One of the simplest uses for the RAND function is to add noise to a theoretical curve generated by means of a formula, so as to simulate a real signal. In other words, we want to modify our worksheet formula F(x) by adding a random quantity 8. The 8 must be scaled to produce a noise term of suitable magnitude and the 8 terms must be equally distributed between positive and negative. Remember that RAND always returns a number greater than or equal to 0 and less than 1. There are several ways that you can add such a random quantity, for example,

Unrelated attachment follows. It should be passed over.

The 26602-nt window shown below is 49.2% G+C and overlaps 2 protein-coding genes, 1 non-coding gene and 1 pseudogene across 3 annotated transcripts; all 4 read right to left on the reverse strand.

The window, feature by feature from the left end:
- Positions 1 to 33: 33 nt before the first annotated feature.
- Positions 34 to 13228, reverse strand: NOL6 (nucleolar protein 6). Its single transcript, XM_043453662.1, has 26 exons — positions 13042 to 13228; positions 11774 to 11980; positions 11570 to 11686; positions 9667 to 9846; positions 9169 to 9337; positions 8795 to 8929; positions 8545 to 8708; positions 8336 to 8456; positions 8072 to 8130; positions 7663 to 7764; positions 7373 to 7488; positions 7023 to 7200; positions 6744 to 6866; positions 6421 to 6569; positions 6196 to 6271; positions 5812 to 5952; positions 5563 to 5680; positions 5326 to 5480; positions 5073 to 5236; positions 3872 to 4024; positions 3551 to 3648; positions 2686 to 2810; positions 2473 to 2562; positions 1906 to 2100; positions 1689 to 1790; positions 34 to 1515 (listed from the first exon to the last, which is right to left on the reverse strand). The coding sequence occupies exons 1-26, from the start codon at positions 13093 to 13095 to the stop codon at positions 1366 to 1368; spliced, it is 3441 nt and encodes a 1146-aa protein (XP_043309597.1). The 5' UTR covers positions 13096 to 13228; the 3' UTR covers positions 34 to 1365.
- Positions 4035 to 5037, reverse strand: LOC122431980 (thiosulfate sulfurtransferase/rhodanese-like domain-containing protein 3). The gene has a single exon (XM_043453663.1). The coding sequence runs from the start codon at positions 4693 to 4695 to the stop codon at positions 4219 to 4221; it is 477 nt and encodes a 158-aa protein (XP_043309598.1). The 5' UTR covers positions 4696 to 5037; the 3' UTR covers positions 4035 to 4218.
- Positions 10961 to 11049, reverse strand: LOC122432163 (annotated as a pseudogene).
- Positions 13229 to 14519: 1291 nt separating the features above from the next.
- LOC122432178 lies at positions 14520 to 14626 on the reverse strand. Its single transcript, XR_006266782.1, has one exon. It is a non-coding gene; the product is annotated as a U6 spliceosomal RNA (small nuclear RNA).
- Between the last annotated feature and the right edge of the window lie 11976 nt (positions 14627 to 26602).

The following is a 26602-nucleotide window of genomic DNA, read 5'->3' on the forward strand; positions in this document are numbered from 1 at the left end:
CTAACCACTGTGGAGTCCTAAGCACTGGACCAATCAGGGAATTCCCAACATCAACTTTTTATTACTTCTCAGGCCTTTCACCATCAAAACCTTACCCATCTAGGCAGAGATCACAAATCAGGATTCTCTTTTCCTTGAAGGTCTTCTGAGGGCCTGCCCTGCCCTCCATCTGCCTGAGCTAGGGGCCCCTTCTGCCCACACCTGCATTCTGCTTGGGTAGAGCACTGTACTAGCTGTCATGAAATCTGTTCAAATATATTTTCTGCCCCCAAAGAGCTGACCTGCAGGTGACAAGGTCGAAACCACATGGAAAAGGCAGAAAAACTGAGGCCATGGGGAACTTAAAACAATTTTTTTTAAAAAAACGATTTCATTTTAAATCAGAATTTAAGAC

(original worksheet formula) + scale_factor*(RAND()-0.5)
to produce a noise term of constant magnitude (scale_factor determines the magnitude of the noise term) or
(original worksheet formula)*(1 + scale_factor*(RAND()-0.5))
to produce a noise term of constant signal-to-noise ratio. Some people use the expression RAND()-RAND() instead of RAND()-0.5 to produce equal probability of positive or negative noise terms.
Figure 15-1 shows an example of a calculated curve with simulated experimental data points.
— Theoretical ■ Simulated experimental
— Theoretical ■ Simulated experimental m
Figure 15-1. Experimental data simulated by using the RAND function.
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